Paid ads tend to offer a more reliable and predictable outcome. At the same time, you should always try to compliment your ads with organic content marketing.

What This Looks Like For an Online Course Creator

Let’s say you plan to launch a new course that teaches your students how to bake homemade bread. You can fuel your sales funnel by creating a variety of paid ads and organic marketing.

Here are some ways you might accomplish this:

  • YouTube Channel: a short series of videos documenting how to bake several types of bread.
  • Blog Posts: four cornerstone pieces of content that focus on some of the core aspects of breadmaking.
  • PR: a guest post on a friend’s baking blog, as well as an interview on a baking-related podcast.
  • SEO: optimize your website so it ranks high for a selection of relevant keywords.
  • Social media: a new Instagram page where you use the “stories” feature to showcase your new creations.
  • Paid ads: Facebook and Instagram ads to promote your new videos, and Google Adwords to improve your SEO ranking and organic traffic reach.

People often worry about the commitment needed to fuel your sales funnel. Although regularly updated and new content is great, it’s not always necessary. Three or four high-quality, SEO-optimized blog posts will often perform better than a short weekly blog.

You don’t need 20+ videos on your YouTube channel. A handful will do for now.

Your aim is simply to fuel the fire and generate awareness.

But all this leads to the question of where you should drive this new awareness… should you direct your ads straight to your online course?

No! We’ll look at why in Stage Two.


Remember, one of the most important jobs of your sales funnel is to build trust. When someone new first comes across one of your blog posts, videos, or ads, they do not know you. If you’re lucky, you’ll capture their attention and make them curious to learn more.

If you achieve this, the last thing you want to do is turn them away by directing them to your course that costs $500+. Instead, direct them toward a lead magnet:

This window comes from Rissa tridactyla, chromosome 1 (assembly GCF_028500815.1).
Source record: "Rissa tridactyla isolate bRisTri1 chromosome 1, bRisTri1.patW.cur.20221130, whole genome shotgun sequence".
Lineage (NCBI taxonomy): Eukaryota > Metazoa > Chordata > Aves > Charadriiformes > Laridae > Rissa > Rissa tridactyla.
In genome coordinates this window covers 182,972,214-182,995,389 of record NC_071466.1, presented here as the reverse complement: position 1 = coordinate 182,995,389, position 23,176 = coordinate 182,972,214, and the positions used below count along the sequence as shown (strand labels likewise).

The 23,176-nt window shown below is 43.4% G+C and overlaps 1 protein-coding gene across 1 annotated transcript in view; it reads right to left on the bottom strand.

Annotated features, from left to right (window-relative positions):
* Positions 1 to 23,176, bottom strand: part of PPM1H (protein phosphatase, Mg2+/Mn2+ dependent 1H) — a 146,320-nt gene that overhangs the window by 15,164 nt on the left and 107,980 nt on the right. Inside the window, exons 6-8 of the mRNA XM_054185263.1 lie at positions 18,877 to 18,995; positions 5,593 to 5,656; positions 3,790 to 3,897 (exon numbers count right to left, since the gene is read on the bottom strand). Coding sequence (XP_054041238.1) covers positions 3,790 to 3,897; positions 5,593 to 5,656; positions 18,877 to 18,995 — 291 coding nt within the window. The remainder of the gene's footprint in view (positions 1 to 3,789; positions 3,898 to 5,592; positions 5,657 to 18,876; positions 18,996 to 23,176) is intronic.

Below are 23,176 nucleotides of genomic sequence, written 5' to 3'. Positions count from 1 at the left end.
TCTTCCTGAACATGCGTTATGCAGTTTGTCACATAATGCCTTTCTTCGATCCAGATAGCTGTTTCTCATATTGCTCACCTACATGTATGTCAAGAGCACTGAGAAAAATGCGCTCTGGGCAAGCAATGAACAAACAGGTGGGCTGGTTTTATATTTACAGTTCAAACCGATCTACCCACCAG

• a gift
  • a downloadable guide
  • a video series
  • a free sample from your course
  • a free trial of your product
  • an online event or bootcamp
  • a book

The lead magnet you need depends on you, your business, and who your audience is. It needs to provide them with value, but not so much that it overwhelms them. Remember, at this stage they do not trust you.

They’re wary about investing either their time or money into you.

So your lead magnet should not only provide some quick, instant value but do so in a quick and easy fashion.

Once you have your lead magnet, you need to house it on a landing page:

Salesforce blog lead magnet
Digital marketing toolkit
Lead magnet for course builders

As these examples show, a lead magnet landing page should be neither long nor complex. Your aim is simple: to capture their email address (and maybe a few other important details).

Now is not the time to produce a long-form sales page that talks about you or your product. Keep it simple. Highlight what your lead magnet is, who it is for, and the results it will offer.

Bonus Tips

1: Lead Magnet Landing Page Retargeting: Typically, someone will land on your lead magnet page after clicking on one of your ads (or having read a blog post or watched one of your videos). They were curious to learn more, so they took action.

However, that isn’t to say they were curious enough to grab your lead magnet and give you their email.

This is where Retargeting comes in…

example of retargeting

By adding a small piece of code to your lead magnet landing page, you can retarget those who visited your page but didn’t take action with a series of paid ads. 

The only people who see these ads are those who show some level of interest in you. Now is the perfect time to show up in their lives again, share more of your story, and remind them why they need your lead magnet.

2: The Thank You Page: Some people will take action when they land on your lead magnet page. When they do, they’ll get redirected to a ‘Thank You’ page. Most of the time it will look something like this.

Aweber thank you page

But this is actually a missed opportunity. At this stage, they have just taken their first big step with you. They not only took the time to read your lead magnet page, but then gave you their email address. They’re interested. They do not trust you yet, but they are beginning to.

Your ‘Thank You’ page is a great opportunity to thank them for this.

Thank you page example